Many women worry that starting a family will put an end to their career plans. And, unfortunately, research shows women’s careers often take a backseat after childbirth. Women also take a financial hit by having kids. On average, women take a 4% pay cut for each child they have, while men get a 6% pay increase, according to the New York Times. But there are many examples of women who have successfully combined work and family life. Here are some steps you can take to help you do the same.


1. Manage Your Expectations

As Oprah once said, “You can have it all. Just not all at once.” It’s not possible to give 100% to all areas of your life simultaneously. Are you putting too much pressure on yourself to be perfect? With social media bombarding you with unrealistic images of the perfect mother, it’s understandable that you might believe you have to have the perfect career and the perfect family life. Whilst you’re not alone (60% of women feel like a failure in their first year of motherhood), accept that things won’t go according to plan with a baby around. Trying to live up to unrealistic standards at work and elsewhere will negatively impact your mental health. Find support by communicating how your feeling with your network of friends and women who have been in your shoes.


2. Define Your Priorities

What are your non-negotiables when it comes to your career goals? Do you want to reach a certain level in your company, finish some study, or take extended leave to work on that side hustle? There’s no right way to balance work with caring responsibilities, so the key is to decide what’s important to you. Discuss your priorities with your partner and how you plan to achieve your goals alongside raising a family. Ensure you’re on the same page before planning a family.


3. Do Your Research

It’s important to understand your entitlements including the pregnancy and parental leave policies at your company. Make sure your partner is also aware of (and encouraged to take) the parental leave offered at their work. More employers are also now offering additional entitlements like support for employees undergoing fertility treatments. In Australia, employees now have the right to request flexible work arrangements. Consider asking for provisions such as returning to work part time, working from home or altered start and finish times.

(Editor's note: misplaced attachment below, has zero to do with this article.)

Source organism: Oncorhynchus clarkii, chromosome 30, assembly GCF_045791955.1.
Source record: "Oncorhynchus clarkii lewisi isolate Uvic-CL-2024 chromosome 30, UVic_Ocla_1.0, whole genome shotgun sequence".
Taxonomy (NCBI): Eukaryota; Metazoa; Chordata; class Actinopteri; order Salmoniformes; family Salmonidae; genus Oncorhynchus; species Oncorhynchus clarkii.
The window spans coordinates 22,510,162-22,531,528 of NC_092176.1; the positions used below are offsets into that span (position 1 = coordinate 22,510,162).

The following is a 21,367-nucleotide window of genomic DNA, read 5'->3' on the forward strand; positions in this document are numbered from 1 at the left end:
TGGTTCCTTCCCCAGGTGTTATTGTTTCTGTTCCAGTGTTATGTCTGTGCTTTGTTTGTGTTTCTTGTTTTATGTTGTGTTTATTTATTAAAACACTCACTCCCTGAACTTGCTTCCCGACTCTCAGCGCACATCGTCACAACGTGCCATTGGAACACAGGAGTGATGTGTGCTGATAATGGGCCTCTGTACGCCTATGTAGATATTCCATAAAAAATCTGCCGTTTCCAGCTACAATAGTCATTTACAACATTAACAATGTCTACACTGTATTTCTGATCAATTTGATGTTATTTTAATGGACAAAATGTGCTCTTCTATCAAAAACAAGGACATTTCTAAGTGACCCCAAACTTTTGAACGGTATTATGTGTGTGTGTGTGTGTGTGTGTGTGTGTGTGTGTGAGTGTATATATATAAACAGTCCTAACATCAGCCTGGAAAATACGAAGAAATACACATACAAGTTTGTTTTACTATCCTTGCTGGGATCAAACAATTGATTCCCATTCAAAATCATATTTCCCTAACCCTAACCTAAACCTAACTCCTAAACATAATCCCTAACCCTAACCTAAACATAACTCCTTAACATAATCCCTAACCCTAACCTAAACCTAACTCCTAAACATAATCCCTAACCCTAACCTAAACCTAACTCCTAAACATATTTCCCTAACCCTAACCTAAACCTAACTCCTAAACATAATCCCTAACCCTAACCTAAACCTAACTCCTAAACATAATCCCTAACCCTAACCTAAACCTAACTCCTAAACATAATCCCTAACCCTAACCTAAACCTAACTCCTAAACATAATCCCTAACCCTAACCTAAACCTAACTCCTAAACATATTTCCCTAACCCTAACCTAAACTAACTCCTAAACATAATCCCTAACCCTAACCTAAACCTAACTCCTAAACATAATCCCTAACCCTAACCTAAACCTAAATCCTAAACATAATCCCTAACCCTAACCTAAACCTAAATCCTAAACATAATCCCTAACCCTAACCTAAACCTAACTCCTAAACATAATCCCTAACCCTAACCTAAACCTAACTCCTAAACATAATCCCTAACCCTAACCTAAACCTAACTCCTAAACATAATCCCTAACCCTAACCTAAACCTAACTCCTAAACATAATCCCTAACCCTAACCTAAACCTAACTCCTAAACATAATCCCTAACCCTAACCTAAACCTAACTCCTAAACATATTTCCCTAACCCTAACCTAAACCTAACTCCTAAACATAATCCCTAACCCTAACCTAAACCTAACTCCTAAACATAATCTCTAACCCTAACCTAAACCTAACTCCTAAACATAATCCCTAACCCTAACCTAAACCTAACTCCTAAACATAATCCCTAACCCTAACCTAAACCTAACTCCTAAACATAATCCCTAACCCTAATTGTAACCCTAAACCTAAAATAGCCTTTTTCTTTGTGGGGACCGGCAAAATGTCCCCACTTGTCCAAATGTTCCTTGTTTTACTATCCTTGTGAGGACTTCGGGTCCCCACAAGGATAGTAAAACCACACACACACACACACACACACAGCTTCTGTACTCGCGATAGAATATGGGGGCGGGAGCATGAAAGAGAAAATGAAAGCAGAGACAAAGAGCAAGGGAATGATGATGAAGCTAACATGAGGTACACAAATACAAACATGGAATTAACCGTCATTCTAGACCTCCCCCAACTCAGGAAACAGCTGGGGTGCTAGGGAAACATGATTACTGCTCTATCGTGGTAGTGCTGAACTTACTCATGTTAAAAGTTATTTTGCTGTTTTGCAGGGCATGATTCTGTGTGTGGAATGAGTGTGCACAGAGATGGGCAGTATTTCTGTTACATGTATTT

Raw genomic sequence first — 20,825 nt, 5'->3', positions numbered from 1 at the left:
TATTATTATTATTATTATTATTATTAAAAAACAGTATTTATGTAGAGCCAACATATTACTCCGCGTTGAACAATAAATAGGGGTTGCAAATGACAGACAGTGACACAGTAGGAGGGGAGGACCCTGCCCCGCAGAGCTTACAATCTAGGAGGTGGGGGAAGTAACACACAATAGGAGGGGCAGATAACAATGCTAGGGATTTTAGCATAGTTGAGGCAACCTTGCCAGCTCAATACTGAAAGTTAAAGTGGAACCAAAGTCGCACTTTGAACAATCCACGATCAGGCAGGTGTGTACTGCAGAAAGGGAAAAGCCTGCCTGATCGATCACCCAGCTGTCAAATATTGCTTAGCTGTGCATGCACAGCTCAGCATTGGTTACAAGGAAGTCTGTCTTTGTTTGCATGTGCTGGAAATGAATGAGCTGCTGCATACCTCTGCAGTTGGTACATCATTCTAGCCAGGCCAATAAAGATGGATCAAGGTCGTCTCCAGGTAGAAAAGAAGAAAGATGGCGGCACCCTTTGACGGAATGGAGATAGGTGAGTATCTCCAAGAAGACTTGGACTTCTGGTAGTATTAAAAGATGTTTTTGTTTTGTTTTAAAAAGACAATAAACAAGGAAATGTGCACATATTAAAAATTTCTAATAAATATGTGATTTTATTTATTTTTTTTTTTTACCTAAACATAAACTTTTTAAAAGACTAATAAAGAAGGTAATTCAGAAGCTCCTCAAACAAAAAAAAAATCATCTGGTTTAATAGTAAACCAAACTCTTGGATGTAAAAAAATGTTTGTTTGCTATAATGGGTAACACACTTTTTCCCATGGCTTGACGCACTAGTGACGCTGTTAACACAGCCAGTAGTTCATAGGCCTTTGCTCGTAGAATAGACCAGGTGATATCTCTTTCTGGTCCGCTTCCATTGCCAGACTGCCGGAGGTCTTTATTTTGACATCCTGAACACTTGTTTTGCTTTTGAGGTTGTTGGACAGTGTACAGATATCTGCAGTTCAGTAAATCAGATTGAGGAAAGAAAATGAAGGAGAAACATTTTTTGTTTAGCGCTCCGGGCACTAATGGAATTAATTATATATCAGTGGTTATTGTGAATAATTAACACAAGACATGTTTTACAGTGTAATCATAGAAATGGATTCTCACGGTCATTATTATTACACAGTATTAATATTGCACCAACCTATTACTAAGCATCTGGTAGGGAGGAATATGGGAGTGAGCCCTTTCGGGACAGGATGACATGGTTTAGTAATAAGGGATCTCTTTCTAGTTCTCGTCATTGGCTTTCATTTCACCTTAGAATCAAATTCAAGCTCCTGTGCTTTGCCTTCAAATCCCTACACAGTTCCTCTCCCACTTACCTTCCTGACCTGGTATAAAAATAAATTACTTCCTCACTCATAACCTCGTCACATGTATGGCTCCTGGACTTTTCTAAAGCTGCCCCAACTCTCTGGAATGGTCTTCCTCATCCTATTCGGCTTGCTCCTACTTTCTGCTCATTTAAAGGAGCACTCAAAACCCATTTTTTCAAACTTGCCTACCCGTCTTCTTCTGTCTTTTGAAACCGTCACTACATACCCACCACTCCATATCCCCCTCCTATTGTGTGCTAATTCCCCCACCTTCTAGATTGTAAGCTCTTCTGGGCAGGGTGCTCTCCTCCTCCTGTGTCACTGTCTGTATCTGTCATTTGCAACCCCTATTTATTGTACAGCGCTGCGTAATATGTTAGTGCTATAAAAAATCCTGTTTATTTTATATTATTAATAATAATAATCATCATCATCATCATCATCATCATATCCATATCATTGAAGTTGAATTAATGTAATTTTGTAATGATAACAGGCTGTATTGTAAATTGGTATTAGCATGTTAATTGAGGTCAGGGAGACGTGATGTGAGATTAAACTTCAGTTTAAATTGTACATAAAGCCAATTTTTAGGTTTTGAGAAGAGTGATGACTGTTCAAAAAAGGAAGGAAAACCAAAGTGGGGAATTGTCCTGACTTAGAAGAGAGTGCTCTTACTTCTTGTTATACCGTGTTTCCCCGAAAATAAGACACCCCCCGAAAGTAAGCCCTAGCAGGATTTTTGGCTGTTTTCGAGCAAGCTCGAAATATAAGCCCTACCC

Have conversations early with your manager about the support given to parents. Compare your company to the industry standard for parental leave and flexible work options.  If you don’t believe your current employer will be supportive, consider moving to a workplace where you will be able to succeed whilst raising a family.


4. Choose the Right Time

Some women decide to delay their family plans until they have reached a certain level in their career. It can make sense to wait until you have established yourself in a profession or industry and feel confident that taking a year or two out won’t set you back. Given the cost of childcare and the other many expenses of raising small humans, you may decide to wait until you have reached a certain salary level before taking time out.


5. Share the Load (Equally)

Pre baby, couples assume that the responsibilities of child rearing will be shared equally, but in reality, women tend to fall back into stereotyped roles, doing much more of the cleaning and childcare. To avoid this, have discussions on the sharing of household tasks, childcare and life admin well before you start planning for a family. Even better, make sure you are currently sharing domestic duties equally. This will have you well placed to keep these habits when you have a baby.


How to stay engaged in your career on maternity leave


Keep in touch

Make use of the “keeping in touch” days provided during parental leave to reconnect with colleagues, attend important meetings, or work on a specific project. In Australia, an employee on unpaid parental leave gets 10 keeping in touch days per year. Stay updated with what’s happening in your industry by attending company events or meeting up with contacts for coffee. If in-person networking is difficult, be active on LinkedIn or attend virtual events hosted by professional associations.

Update your skills

Take advantage of professional development opportunities offered by your employer or industry association. Stay up to date with changes in technology and consider learning new programs to add to your skillset. Listening to podcasts related to your role or industry can also help you stay informed.

Reconsider your goals

Maternity leave can be a time for career reflection. Assess your skills, interests, and career values. Take a career quiz or work with a qualified careers consultant if you decide on a career change.


Starting a family doesn’t have to mean the end of your career goals. While it’s true that women’s careers can take a hit after childbirth, there are steps you can take to successfully balance work and family life.

By managing your expectations, doing your research and communicating clearly with your partner, you can set confidently plan for a family. While on maternity leave, you can stay engaged in your career and you even use the time to realign your career goals. With a little planning and support, you can achieve both your career and motherhood goals. So don’t let fear hold you back – you got this!